Having recently taken a philosophy class in college I find myself at a new spiritual awareness. I went into the class expecting the usual associations with philosophy of question everything, nothing is absolute, and studying incoherent thoughts of dead people from long ago. All of these associations came to be, but their purpose was considerably different from what I expected and what might have once been incoherent thoughts had considerable clarity when viewed through a spiritual lens. As a matter of fact, the class ended up centering around spirituality and God, which resulted in rather weighty discussions among those of us willing to engage the topic head on (it was an online course). I had internalized the teachings of such philosophers as Socrates and Immanuel Kant among many others and realized that my ultimate quest- the quest for God- has followed a path at least partially explored by many others, though in a manner largely lost in the doctrines of modern western religion.
***In western religion, the doctrine of a particular religion is emphasized considerably more than the philosophy. In other words, it is generally considered more important to obey the rules than to understand them. This is due in large part to religion having once ruled over society, which demanded subservient obedience in order to maintain power and authority.
So it was that my mind opened to new ways of thinking about God and the meaning of life which brought me along a dizzying series of thought evolutions many of which actually became conclusive beliefs despite the relative nature of philosophy. In essence, my spirituality became considerably stronger as a result of a deeper understanding of myself and my relationship with God (interestingly, I found out after the semester that my instructor is a Christian predeterminist- everything is fate. Nearly a polar opposite of me).
Our final project was to pick a philosophical position and defend it using various resource requirements. I foolishly chose to defend that there is a God. The real problem here is that my concept of God is so expansive that it became impossible to clearly argue in a 5 to 7 page essay. Fortunately, the instructor recognized the effort I put into the paper and the sincere impasse I had encountered and gave me a good grade. I have become rather passionate to understand for myself what I believe to be God, so this is where I reorganize my thoughts and attempt to finish what I started.
I’ve put considerable thought into where to begin. I always end up at the concepts of Good and Evil, so perhaps this is where I should begin. I expect this essay to be continuous, so I will post many times in the future on the various aspects of God, life, morality, and death. For now, I argue that there is no such thing as Good and Evil.
WHAT, you say? Is not love Good and hate Evil? Isn’t nurture Good and torture Evil?
I don’t deny the concepts of Good and Evil. I simply don’t believe they are accurate of the nature of God. Good and Evil are useful but elementary manifestations of the human mind- concepts applied to something that is formless and boundless in order to make it more easily manageable.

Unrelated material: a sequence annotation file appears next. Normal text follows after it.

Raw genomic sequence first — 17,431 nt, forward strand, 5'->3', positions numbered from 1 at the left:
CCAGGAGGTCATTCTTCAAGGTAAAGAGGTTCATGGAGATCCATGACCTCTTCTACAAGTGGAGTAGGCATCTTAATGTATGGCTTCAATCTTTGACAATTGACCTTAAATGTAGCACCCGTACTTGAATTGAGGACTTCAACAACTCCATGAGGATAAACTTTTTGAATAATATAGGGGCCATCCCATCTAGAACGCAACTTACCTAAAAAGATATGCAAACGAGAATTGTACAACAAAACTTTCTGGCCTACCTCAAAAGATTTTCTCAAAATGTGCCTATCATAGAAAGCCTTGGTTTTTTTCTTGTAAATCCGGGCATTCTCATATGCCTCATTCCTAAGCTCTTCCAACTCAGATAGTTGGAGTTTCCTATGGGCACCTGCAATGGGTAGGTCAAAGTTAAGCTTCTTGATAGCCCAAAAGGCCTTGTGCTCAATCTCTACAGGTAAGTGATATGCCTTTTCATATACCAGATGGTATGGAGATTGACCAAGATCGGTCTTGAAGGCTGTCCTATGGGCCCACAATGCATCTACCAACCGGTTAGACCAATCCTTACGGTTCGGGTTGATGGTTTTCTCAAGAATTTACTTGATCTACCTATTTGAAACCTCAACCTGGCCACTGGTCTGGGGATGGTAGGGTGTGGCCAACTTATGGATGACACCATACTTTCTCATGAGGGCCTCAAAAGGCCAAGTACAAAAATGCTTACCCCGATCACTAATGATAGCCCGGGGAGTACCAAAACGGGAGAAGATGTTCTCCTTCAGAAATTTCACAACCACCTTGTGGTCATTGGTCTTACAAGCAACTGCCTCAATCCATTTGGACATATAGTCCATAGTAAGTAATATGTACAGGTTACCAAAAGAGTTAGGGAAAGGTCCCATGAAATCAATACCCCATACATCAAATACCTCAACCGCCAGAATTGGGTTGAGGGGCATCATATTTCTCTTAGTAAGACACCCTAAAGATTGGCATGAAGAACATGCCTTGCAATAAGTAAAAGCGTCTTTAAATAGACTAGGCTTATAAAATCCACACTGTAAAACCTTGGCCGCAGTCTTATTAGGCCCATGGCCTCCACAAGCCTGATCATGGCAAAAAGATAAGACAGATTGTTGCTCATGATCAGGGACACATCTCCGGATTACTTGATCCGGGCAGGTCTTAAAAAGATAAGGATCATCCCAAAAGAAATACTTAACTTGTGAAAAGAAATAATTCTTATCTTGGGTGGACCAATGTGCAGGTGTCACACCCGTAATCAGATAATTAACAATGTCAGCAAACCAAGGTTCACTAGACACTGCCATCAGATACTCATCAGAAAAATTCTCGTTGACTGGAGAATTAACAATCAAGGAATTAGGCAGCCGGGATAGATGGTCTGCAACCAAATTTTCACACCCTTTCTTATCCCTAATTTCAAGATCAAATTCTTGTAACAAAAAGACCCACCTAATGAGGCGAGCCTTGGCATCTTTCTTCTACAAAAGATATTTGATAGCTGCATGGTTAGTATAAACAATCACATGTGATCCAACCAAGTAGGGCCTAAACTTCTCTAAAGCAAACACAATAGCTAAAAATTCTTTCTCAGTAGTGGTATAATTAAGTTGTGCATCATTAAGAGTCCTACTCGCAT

If Good and Evil are some aspect of God and we accept that God is infinite, then any one part of God is infinite and must be treated as such. When we say that there is Good and Evil, we are taking something infinite and attempting to fracture it into two parts that we like to think are independent of each other. The trouble is, what is Good if there is no Evil and vice versa? The fact of the matter is that we are using two terms to separately define the infinite extremes of the same condition. This is impossible.
To make this clearer, if God is everything, and we accept that there is Good and Evil then God is necessarily Good AND Evil. This does not work for who would worship even a slightly Evil God much less one who is infinitely Evil? On this premise alone the Atheists understandably feel they are justified in their denial of God. How unfortunate that two fundamental concepts of western religion are so contradictory that they provide the very premise for the logical nonexistence of God.
Additionally, Good and Evil cannot be independent of each other because each one is dependent on the existence of the other. In the absence of torture can there be only nurture? Bread and water is nurture for a prisoner who would otherwise get nothing, yet would we consider that good nurture? In the absence of torture doesn’t bad nurture become torture?
I could go on about the concepts of Good and Evil, but hopefully the point is clear. As I said earlier, they are references to an infinite condition. The only way that condition could be part of the whole of God is if it can be infinite unto itself. I argue that Good and Evil are simply human interpretations of Balance and Imbalance.
Consider a see-saw as viewed from the side. When it is imbalanced it tilts either right or left and either way is a condition of imbalance. However, when the see-saw is perfectly balanced it is balanced infinitely along a horizontal plane. The left and right no longer matter because balance describes the state of the entire subject being observed. It’s not as if we would say the see-saw is in a state of equal left and right. Balance is a condition unto itself.
If we can say that Balance is independent of Imbalance, then we can logically say that Imbalance is the absence of Balance. Since these arguments are true, then I believe that Balance is the fundamental nature of God. Therefore, God is not loving (a verb not to be confused with the noun Love), or compassionate, or vengeful, or angry. Each of these indicates the existence, but absence of its inverse- a condition contrary to God for God is absent of nothing. God simply is.